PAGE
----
Jukka, the male Bengal tiger, is also given his bottle of milk while Karen cleans the enclosure.
9:30am: If needed in the larger enclosures with the large water damns will be drained and cleaned with chlorine before being refilled. This is always done early time so the park isn’t too busy with visitors when the tigers are moved.
12pm: There are four tours throughout the day at 10pm, 12pm, 2pm and the feeding tour at 4pm. Visitors are taken around the predator park while the keepers give short talks on each animal. Animals at the front of enclosures also are given a treat through as part of their daily interaction.
2. 30pm: The food preparation begins, with each animal being catered for individually. Each piece of meat is cut to the right size and everything is recorded so the food amount can be monitored.
4pm: This is the most popular tour and is when all the animals are fed, entering at the lions enclosure and following the route through to the Bengals, the white lions and cheetahs, feeding the Siberian and white Bengal cubs last. It also the tour Jurg and Karen give talks on the animals.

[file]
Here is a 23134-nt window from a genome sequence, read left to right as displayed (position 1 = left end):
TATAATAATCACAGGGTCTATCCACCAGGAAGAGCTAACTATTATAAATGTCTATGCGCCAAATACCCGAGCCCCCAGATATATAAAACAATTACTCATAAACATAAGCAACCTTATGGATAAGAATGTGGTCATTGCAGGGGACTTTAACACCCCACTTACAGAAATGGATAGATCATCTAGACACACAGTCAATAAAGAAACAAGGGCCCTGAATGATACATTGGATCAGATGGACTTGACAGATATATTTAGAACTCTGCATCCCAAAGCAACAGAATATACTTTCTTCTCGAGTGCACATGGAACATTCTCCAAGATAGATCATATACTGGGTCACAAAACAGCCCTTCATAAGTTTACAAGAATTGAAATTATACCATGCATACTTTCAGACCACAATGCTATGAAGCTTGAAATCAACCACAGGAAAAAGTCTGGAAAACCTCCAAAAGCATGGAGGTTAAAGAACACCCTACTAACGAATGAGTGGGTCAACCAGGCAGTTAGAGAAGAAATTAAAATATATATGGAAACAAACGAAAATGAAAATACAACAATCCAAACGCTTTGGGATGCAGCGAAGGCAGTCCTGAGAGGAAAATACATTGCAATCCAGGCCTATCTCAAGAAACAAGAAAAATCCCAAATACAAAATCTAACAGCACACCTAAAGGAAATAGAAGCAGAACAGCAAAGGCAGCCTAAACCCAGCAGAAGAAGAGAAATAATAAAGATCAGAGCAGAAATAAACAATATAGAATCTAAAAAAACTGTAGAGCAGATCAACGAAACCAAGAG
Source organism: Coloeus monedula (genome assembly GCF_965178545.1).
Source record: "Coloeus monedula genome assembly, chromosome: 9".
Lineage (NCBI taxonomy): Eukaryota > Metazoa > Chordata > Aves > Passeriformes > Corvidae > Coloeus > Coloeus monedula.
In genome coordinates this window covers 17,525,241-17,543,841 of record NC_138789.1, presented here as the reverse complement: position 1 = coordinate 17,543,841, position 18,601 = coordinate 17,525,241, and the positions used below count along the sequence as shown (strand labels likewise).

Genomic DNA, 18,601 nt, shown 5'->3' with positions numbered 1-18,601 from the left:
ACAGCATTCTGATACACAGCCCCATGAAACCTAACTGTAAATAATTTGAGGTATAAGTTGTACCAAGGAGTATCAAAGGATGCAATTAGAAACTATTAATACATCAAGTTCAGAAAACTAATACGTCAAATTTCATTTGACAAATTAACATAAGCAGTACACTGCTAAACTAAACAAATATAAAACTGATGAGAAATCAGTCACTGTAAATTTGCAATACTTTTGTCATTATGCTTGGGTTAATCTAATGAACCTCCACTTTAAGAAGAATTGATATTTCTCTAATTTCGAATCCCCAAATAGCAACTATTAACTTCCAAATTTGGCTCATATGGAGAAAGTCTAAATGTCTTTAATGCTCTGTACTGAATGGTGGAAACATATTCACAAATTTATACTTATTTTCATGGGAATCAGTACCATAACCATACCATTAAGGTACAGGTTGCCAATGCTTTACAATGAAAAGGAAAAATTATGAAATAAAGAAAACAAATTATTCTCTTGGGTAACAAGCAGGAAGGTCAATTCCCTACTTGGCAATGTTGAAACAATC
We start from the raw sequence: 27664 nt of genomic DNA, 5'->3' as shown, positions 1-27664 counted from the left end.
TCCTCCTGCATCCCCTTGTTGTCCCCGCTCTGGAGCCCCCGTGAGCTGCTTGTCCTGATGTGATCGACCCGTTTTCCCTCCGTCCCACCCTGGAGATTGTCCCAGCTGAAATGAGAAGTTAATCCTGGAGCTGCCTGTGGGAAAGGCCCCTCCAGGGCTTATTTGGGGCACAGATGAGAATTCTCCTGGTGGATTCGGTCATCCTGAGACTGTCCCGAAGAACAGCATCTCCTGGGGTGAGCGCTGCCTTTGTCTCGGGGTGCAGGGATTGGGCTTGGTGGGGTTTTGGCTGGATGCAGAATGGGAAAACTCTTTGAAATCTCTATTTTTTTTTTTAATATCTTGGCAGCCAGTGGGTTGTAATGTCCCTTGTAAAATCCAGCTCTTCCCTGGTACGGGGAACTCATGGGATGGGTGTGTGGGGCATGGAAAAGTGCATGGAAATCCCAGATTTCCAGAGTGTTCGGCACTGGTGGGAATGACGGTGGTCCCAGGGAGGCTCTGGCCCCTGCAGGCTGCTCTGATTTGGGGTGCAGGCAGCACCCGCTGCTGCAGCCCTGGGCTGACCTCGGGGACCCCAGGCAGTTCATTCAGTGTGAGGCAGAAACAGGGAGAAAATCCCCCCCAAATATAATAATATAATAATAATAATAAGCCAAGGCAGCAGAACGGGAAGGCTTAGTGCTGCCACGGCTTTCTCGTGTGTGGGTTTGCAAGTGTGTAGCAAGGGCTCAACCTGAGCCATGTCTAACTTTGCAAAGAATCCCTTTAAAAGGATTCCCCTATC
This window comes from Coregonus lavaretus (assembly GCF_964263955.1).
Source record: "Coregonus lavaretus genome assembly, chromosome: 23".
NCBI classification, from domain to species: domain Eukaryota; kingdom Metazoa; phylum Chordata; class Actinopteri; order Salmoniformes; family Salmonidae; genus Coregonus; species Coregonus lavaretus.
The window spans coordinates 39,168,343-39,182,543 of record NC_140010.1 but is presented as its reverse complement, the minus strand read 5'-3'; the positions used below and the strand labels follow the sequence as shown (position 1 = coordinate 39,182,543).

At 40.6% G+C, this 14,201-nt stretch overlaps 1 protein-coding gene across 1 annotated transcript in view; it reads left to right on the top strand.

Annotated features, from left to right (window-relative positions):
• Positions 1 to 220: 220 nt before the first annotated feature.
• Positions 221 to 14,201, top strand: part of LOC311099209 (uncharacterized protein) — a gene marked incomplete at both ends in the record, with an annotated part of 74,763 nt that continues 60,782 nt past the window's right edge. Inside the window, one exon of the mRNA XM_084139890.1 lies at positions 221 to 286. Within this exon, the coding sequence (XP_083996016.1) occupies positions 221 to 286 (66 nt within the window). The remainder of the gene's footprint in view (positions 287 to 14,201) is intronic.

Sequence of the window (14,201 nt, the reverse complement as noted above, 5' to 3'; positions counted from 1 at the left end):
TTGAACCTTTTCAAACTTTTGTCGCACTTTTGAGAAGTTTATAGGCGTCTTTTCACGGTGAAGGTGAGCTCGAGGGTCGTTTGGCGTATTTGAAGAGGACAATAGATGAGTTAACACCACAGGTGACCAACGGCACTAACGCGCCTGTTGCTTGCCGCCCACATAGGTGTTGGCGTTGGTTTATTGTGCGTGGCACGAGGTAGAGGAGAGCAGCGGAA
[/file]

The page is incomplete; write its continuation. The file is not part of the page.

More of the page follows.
The food is thrown over the fence to most of the animals. The food for the Several is placed on a large rock, to encourage him to come closer to the front of the enclosure as he is very shy. The cheetahs are fed from plates because they are very hygienic animals in the wild (highly unusual among big cats). They don’t eat the skin of their prey using it as a protection from dirt and bacteria. They don’t return to kills and will also leave the bones or entrails of prey. (Eaton, 1974)
5.30pm: The milk is prepared for the Bengal and Siberian tigers.
5.45pm: The Siberians are walked to their night enclosure.
6:00pm: The white Bengal tigers are walked to night enclosure.
6.15pm: If the weather is very cold or very wet the two cheetahs are also walked to their indoor enclosure.
6.30pm: If the tigers den needs cleaning it is drained and scrubbed with chlorine and refilled. The Siberians and white Bengal enclosures are also cleaned each night.
7:00pm: End of the day for keepers.